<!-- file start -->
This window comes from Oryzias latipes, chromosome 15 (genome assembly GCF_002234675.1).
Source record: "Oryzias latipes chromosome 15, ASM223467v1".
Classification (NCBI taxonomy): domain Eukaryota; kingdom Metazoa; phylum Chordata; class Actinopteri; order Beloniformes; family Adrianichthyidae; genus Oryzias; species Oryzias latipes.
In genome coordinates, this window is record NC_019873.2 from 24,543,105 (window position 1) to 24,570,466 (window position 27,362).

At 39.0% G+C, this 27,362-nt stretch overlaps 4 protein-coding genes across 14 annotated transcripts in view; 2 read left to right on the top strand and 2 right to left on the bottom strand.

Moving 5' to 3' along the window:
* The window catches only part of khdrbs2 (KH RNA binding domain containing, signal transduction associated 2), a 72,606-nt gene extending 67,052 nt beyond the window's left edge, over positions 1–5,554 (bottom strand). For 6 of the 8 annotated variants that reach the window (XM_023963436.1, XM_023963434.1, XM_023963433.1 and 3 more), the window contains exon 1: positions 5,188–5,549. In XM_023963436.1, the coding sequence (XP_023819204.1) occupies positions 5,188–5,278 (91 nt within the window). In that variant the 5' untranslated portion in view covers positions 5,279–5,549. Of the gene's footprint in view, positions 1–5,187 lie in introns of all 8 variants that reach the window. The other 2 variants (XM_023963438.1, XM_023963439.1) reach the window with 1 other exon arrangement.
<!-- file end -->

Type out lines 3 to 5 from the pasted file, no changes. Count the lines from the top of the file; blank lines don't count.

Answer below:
Classification (NCBI taxonomy): domain Eukaryota; kingdom Metazoa; phylum Chordata; class Actinopteri; order Beloniformes; family Adrianichthyidae; genus Oryzias; species Oryzias latipes.
In genome coordinates, this window is record NC_019873.2 from 24,543,105 (window position 1) to 24,570,466 (window position 27,362).

At 39.0% G+C, this 27,362-nt stretch overlaps 4 protein-coding genes across 14 annotated transcripts in view; 2 read left to right on the top strand and 2 right to left on the bottom strand.